Food banks, food pantries, and soup kitchens were created in response to an economic emergency: the closing of plants and the loss of manufacturing jobs in the 1980s. They were meant to be a stopgap measure to help newly unemployed union workers -- but the jobs never came back, recession caused further economic damage, government cutbacks in human services increased the number of people in need, and the "emergency food system" became an industry. In Big Hunger, Andrew Fisher takes a critical look at the business of hunger and offers a new vision for the anti-hunger movement.
From one perspective, anti-hunger leaders have been extraordinarily effective. Food charity is embedded in American civil society, and federal food programs have remained intact while other anti-poverty programs have been eliminated or slashed. But by focusing on food charity in isolation, and by institutionalizing the voluntary efforts of the private sector, Fisher argues, they have neglected to address the root causes of hunger -- income inequality, public health, and economic decline. Reliant on corporate donations, anti-hunger advocates have failed to hold business accountable for off-shoring jobs, cutting benefits, and resisting minimum wage increases. They have become part of a "hunger industrial complex" that seems as self-perpetuating as the more famous military industrial complex.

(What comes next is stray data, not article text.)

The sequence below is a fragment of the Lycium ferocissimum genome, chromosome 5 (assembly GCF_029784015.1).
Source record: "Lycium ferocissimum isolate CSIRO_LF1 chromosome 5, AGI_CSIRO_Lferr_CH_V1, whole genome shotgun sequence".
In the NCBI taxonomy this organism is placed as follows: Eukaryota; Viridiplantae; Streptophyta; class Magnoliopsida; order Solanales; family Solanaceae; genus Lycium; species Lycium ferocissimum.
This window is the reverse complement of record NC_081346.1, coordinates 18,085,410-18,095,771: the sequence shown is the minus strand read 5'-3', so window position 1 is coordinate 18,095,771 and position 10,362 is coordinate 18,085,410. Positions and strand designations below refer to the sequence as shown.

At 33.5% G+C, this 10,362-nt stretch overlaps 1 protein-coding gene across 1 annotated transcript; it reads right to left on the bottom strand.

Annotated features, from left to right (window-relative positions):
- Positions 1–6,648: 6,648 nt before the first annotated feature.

Fisher describes the ways that some of the anti-hunger community has adopted a broader approach to food insecurity, emphasizing income inequality, sustainable food systems, and nutrition. He showcases the work of several innovative organizations that are experimenting with such initiatives as policy advocacy, community development, and alliances with workers. It is only through approaches like these that we can hope to end hunger, not just manage it.